Friday, February 23, 2007

Vocal Counterpoint

Gordon Sharp singing with fellow Scots Cocteau Twins
at The Odeon, Hammersmith,
spring of 1983 opening for OMD
(Photography by Mick Mercer)
On the Peel Session recordings of "Hazel" and "Dear Heart,"
Liz has her only vocal accompaniment ever on a Cocteau Twins record
with Gordon Sharp of Cindytalk (along with extra lyrics not featured on the original recording).
"We did our second Peel session recently",enthuses Liz."We're really pleased with it and the new songs came up better than they do on the EP- I shouldn't really say that,should I ? " she chuckles,"but Gordon Sharp,
a friend of ours who used to be in The Freeez (sic) came along and added some vocals,and it came up pretty well".
(Melody Maker March 19,1983)
"THAT John Peel session-a fabulously exquisite tapestry of supreme,breathtaking power..."
(Sounds May 21,1983)
"The original version of Hazel rocks as few other Cocteau tracks do, but the stunning BBC Sessions version manages to surpass it, mostly due to the great vocal contributions by Gordon Sharp, vocalist with Cindytalk.It would seem virtually impossible to compete with Liz on the vocal level, and to his credit Gordon Sharp doesn't try to emulate Liz' parts. Instead he delivers some straightforward but extremely effective background vocals, mostly consisting of the single line "to the outside.... "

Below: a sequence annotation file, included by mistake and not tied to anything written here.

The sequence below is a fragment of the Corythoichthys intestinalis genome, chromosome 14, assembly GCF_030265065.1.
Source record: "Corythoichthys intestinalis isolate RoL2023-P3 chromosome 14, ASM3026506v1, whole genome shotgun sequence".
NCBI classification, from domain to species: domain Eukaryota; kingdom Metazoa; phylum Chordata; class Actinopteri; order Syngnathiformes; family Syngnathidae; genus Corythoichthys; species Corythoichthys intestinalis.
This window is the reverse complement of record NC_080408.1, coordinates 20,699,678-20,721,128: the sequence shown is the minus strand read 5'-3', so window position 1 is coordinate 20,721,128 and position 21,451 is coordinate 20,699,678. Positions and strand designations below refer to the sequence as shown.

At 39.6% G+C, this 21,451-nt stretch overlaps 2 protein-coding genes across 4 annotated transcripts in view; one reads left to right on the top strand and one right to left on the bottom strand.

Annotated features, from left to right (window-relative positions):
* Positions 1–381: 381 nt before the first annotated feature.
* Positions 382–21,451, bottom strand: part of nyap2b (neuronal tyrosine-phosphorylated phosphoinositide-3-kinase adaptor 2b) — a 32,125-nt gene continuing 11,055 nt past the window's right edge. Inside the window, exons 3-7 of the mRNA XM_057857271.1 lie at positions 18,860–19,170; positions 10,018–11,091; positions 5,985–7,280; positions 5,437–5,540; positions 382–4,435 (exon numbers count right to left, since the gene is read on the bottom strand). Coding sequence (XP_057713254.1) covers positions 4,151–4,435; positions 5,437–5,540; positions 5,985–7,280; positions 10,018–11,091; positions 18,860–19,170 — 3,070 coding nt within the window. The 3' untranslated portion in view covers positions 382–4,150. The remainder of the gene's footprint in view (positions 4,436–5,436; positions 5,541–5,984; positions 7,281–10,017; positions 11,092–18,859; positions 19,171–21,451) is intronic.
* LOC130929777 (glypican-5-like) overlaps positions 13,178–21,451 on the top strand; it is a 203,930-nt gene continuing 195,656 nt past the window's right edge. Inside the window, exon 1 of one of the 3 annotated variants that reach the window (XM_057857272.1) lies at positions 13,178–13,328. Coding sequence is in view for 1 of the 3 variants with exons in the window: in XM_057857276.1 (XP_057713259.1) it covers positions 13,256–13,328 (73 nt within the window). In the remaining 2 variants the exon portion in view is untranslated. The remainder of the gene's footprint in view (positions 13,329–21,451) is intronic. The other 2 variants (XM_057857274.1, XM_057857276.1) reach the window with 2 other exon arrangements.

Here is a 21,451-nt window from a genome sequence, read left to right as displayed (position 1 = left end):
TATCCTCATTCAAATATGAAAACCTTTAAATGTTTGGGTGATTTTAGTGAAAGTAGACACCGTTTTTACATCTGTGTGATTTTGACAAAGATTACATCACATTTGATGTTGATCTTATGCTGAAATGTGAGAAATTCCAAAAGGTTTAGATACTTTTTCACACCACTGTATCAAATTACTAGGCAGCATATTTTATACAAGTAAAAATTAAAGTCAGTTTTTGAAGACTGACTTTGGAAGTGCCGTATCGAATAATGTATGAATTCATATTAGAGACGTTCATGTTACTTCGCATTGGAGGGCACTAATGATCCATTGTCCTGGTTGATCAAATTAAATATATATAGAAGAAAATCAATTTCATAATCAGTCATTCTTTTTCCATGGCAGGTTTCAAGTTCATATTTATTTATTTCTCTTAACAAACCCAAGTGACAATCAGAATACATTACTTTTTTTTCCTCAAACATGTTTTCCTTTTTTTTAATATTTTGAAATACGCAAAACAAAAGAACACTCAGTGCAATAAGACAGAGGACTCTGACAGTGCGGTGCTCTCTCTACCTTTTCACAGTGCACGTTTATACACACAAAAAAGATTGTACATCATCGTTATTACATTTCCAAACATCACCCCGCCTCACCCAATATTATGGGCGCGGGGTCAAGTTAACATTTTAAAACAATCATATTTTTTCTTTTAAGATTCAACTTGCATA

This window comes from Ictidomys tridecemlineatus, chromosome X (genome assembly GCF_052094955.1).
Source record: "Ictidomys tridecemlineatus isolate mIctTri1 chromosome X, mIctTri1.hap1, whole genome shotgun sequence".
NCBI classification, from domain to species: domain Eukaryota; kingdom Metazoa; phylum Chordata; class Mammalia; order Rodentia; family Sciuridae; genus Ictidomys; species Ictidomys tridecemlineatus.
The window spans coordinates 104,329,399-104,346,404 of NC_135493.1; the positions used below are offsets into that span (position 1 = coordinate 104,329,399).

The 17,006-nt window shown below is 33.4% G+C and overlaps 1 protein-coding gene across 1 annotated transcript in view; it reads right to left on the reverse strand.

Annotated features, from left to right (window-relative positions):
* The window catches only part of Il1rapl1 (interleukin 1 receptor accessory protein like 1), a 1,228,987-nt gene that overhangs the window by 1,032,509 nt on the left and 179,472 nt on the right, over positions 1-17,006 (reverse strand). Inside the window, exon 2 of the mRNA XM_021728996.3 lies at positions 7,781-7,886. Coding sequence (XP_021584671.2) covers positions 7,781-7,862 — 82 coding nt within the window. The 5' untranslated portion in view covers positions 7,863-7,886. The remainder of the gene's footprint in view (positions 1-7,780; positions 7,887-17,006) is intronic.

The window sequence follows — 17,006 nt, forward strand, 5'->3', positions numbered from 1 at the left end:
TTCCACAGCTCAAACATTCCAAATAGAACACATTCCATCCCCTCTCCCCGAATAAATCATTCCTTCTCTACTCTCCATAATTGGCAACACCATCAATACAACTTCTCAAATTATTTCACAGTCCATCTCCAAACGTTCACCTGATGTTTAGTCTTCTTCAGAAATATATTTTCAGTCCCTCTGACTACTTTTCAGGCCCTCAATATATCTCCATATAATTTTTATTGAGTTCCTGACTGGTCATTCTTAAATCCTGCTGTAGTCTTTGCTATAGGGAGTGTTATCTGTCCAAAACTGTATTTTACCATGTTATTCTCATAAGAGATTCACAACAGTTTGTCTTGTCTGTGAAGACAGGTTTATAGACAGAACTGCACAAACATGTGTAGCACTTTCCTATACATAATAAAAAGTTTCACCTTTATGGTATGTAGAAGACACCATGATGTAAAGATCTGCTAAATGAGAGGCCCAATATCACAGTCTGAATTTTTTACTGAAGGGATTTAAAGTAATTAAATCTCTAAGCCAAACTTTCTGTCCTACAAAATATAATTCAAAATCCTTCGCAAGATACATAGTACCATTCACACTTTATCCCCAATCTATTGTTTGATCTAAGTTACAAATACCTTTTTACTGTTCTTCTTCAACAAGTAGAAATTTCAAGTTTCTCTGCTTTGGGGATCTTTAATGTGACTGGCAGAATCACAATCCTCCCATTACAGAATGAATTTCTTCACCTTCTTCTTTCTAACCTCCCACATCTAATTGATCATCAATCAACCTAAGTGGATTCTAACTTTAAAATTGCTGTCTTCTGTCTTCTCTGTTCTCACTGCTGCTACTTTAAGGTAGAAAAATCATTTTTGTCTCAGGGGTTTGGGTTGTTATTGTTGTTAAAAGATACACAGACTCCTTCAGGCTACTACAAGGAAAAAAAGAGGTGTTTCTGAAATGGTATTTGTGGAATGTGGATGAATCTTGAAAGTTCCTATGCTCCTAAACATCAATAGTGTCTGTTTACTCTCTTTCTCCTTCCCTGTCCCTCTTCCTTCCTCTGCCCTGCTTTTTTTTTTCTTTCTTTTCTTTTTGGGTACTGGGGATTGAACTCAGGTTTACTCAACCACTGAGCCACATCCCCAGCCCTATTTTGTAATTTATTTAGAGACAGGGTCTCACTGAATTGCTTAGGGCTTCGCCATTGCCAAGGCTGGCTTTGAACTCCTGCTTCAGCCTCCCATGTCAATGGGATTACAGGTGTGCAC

The band apparently chose to gradually shift the emphasis between the two vocalists, which works wonderfully well.In the first parts Liz is singing on her own, but Gordon gradually increases his contributions.
Midway through the two have a mesmerizing vocal exchange, and in the final parts Gordon gives a fabulous demonstration of how to end a song with some desolate vocals.The result of all these vocal fireworks is an incredible version of an already great track".
(Eric Roosendal)
"Hazel" hammers the dance floor at reportedly two-hundred-seventy beats per minute (quite fast for that time...very few drum machines could do that) and sounds less dramatic than the BBC version, the nagging guitar sounding more minimal and less important, and Gordon Sharp's (Cindytalk) countering vocal entirely not there. I imagine this sounds great before listening to the BBC version, but once you have heard that, then one cannot think the same again about the studio version of "Hazel" since it feels suddenly lacking.
(Comment by property_two in